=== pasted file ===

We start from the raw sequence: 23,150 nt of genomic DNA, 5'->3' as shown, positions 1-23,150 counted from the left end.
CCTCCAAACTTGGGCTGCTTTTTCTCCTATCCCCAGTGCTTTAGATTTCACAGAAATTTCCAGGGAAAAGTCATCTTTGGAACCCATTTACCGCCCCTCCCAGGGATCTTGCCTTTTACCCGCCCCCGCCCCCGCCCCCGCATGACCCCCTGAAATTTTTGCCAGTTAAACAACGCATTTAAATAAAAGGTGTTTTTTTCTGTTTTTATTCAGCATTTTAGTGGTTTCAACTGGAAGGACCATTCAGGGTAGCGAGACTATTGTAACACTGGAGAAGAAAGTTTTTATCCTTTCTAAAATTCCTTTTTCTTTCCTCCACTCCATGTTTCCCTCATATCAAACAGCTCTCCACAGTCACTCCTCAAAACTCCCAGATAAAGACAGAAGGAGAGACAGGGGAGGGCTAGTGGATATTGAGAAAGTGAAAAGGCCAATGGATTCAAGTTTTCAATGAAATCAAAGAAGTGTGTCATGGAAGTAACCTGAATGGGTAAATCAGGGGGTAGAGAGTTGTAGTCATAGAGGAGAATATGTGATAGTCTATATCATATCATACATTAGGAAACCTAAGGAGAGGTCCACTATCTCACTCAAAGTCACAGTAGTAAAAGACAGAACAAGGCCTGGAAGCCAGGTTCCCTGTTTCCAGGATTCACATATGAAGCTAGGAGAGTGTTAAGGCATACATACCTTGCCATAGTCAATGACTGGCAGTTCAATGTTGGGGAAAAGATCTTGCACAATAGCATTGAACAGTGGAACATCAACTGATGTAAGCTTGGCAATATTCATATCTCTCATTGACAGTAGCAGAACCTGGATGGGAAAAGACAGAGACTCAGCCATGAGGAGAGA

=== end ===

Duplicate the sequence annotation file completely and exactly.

We start from the raw sequence: 23,150 nt of genomic DNA, 5'->3' as shown, positions 1-23,150 counted from the left end.
CCTCCAAACTTGGGCTGCTTTTTCTCCTATCCCCAGTGCTTTAGATTTCACAGAAATTTCCAGGGAAAAGTCATCTTTGGAACCCATTTACCGCCCCTCCCAGGGATCTTGCCTTTTACCCGCCCCCGCCCCCGCCCCCGCATGACCCCCTGAAATTTTTGCCAGTTAAACAACGCATTTAAATAAAAGGTGTTTTTTTCTGTTTTTATTCAGCATTTTAGTGGTTTCAACTGGAAGGACCATTCAGGGTAGCGAGACTATTGTAACACTGGAGAAGAAAGTTTTTATCCTTTCTAAAATTCCTTTTTCTTTCCTCCACTCCATGTTTCCCTCATATCAAACAGCTCTCCACAGTCACTCCTCAAAACTCCCAGATAAAGACAGAAGGAGAGACAGGGGAGGGCTAGTGGATATTGAGAAAGTGAAAAGGCCAATGGATTCAAGTTTTCAATGAAATCAAAGAAGTGTGTCATGGAAGTAACCTGAATGGGTAAATCAGGGGGTAGAGAGTTGTAGTCATAGAGGAGAATATGTGATAGTCTATATCATATCATACATTAGGAAACCTAAGGAGAGGTCCACTATCTCACTCAAAGTCACAGTAGTAAAAGACAGAACAAGGCCTGGAAGCCAGGTTCCCTGTTTCCAGGATTCACATATGAAGCTAGGAGAGTGTTAAGGCATACATACCTTGCCATAGTCAATGACTGGCAGTTCAATGTTGGGGAAAAGATCTTGCACAATAGCATTGAACAGTGGAACATCAACTGATGTAAGCTTGGCAATATTCATATCTCTCATTGACAGTAGCAGAACCTGGATGGGAAAAGACAGAGACTCAGCCATGAGGAGAGA